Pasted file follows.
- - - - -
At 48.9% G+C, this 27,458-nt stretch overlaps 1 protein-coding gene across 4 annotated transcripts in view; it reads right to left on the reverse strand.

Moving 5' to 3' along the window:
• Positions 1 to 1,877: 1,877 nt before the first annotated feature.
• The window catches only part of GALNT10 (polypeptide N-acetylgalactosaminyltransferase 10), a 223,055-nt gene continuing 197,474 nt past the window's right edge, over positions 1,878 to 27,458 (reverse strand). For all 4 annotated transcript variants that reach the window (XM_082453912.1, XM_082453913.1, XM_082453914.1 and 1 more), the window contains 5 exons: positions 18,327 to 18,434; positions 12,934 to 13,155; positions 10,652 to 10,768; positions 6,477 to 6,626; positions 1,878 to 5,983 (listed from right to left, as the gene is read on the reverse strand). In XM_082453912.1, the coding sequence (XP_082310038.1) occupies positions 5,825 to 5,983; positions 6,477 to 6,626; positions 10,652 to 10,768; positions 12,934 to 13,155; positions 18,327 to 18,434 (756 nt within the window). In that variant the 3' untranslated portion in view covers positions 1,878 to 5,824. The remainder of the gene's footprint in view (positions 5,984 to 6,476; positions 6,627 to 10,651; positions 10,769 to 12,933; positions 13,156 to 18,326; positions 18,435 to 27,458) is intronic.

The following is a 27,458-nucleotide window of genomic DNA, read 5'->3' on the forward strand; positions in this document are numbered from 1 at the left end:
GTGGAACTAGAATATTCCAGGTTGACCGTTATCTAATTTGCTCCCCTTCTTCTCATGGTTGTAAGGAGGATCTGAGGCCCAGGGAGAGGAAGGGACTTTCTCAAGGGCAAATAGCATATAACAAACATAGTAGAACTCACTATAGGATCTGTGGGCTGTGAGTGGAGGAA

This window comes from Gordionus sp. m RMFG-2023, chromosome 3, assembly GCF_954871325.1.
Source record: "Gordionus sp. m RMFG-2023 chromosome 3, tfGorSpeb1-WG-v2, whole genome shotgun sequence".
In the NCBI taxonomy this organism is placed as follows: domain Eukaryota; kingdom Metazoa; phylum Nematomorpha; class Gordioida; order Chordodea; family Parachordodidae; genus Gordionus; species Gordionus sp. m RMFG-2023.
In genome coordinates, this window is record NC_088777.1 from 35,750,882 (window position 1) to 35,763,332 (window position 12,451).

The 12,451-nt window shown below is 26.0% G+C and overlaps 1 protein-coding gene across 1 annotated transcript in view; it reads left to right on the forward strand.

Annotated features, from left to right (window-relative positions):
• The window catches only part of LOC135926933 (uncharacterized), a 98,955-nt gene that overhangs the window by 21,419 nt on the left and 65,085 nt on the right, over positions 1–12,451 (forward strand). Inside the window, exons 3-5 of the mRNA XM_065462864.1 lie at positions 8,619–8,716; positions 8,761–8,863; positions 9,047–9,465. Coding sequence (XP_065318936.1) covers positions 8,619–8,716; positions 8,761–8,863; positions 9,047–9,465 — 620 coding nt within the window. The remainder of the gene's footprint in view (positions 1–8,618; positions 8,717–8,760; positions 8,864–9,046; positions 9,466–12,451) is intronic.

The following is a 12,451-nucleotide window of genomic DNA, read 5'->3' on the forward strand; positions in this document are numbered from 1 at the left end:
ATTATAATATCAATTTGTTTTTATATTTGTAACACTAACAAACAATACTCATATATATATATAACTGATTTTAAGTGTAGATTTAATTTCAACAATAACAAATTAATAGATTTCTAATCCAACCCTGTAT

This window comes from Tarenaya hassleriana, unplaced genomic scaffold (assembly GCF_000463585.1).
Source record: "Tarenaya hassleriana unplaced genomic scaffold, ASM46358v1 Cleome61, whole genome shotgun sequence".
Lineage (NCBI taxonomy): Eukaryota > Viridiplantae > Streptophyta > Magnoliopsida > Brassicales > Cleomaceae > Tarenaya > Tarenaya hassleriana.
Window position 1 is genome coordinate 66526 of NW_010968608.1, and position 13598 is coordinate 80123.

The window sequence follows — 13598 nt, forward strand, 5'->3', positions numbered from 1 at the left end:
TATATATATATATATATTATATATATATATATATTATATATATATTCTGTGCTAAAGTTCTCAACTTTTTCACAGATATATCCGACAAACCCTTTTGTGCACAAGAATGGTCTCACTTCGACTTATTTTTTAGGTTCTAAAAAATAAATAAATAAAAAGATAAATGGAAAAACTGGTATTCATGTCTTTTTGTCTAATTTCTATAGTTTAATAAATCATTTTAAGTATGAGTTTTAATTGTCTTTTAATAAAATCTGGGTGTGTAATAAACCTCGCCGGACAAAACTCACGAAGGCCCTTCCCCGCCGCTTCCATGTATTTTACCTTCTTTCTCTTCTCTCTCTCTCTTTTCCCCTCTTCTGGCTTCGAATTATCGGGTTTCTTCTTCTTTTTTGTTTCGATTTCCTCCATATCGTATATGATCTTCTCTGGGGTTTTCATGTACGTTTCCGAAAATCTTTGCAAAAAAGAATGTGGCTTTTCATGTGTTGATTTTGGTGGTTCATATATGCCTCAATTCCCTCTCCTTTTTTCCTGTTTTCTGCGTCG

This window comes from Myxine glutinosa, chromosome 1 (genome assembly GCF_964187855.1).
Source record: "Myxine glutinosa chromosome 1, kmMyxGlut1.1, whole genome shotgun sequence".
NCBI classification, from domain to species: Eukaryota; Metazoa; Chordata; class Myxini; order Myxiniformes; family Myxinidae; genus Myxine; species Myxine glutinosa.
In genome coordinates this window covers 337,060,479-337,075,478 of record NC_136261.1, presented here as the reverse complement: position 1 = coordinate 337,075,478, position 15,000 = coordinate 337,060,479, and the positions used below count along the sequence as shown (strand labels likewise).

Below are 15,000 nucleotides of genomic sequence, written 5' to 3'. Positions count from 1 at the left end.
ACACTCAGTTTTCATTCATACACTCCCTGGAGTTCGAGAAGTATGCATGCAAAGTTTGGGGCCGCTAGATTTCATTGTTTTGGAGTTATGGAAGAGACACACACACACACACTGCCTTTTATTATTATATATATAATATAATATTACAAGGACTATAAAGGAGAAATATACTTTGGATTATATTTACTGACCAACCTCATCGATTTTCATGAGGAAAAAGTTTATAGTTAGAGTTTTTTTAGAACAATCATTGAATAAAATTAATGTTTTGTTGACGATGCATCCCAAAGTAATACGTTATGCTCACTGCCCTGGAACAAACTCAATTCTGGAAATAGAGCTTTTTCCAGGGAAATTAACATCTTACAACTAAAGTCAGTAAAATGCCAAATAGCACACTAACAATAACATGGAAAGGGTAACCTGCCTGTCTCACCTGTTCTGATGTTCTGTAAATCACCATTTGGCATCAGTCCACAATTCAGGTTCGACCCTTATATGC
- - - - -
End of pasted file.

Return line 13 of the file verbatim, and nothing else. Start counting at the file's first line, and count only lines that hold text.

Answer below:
• The window catches only part of LOC135926933 (uncharacterized), a 98,955-nt gene that overhangs the window by 21,419 nt on the left and 65,085 nt on the right, over positions 1–12,451 (forward strand). Inside the window, exons 3-5 of the mRNA XM_065462864.1 lie at positions 8,619–8,716; positions 8,761–8,863; positions 9,047–9,465. Coding sequence (XP_065318936.1) covers positions 8,619–8,716; positions 8,761–8,863; positions 9,047–9,465 — 620 coding nt within the window. The remainder of the gene's footprint in view (positions 1–8,618; positions 8,717–8,760; positions 8,864–9,046; positions 9,466–12,451) is intronic.